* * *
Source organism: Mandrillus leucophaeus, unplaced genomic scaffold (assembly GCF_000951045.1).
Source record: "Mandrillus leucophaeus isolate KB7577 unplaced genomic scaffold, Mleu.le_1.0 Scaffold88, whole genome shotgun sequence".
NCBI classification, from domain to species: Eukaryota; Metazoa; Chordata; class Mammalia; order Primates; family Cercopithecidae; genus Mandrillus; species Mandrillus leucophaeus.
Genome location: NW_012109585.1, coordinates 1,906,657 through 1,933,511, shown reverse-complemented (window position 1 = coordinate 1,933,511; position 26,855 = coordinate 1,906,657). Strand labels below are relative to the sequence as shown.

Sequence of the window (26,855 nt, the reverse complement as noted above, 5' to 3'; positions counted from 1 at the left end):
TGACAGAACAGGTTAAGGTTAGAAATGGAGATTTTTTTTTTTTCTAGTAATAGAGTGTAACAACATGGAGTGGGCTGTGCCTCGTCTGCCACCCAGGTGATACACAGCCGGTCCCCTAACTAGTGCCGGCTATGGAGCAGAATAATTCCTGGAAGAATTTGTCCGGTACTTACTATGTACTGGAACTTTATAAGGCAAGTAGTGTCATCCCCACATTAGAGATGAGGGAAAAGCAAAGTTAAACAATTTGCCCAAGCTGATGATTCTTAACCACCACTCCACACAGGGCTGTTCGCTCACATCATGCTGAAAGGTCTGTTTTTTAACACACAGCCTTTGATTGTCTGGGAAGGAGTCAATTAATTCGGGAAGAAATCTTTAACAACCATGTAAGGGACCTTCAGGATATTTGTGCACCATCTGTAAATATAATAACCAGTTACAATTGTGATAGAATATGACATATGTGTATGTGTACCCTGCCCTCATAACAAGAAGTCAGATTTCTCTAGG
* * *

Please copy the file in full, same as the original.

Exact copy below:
Source organism: Mandrillus leucophaeus, unplaced genomic scaffold (assembly GCF_000951045.1).
Source record: "Mandrillus leucophaeus isolate KB7577 unplaced genomic scaffold, Mleu.le_1.0 Scaffold88, whole genome shotgun sequence".
NCBI classification, from domain to species: Eukaryota; Metazoa; Chordata; class Mammalia; order Primates; family Cercopithecidae; genus Mandrillus; species Mandrillus leucophaeus.
Genome location: NW_012109585.1, coordinates 1,906,657 through 1,933,511, shown reverse-complemented (window position 1 = coordinate 1,933,511; position 26,855 = coordinate 1,906,657). Strand labels below are relative to the sequence as shown.

Sequence of the window (26,855 nt, the reverse complement as noted above, 5' to 3'; positions counted from 1 at the left end):
TGACAGAACAGGTTAAGGTTAGAAATGGAGATTTTTTTTTTTTCTAGTAATAGAGTGTAACAACATGGAGTGGGCTGTGCCTCGTCTGCCACCCAGGTGATACACAGCCGGTCCCCTAACTAGTGCCGGCTATGGAGCAGAATAATTCCTGGAAGAATTTGTCCGGTACTTACTATGTACTGGAACTTTATAAGGCAAGTAGTGTCATCCCCACATTAGAGATGAGGGAAAAGCAAAGTTAAACAATTTGCCCAAGCTGATGATTCTTAACCACCACTCCACACAGGGCTGTTCGCTCACATCATGCTGAAAGGTCTGTTTTTTAACACACAGCCTTTGATTGTCTGGGAAGGAGTCAATTAATTCGGGAAGAAATCTTTAACAACCATGTAAGGGACCTTCAGGATATTTGTGCACCATCTGTAAATATAATAACCAGTTACAATTGTGATAGAATATGACATATGTGTATGTGTACCCTGCCCTCATAACAAGAAGTCAGATTTCTCTAGG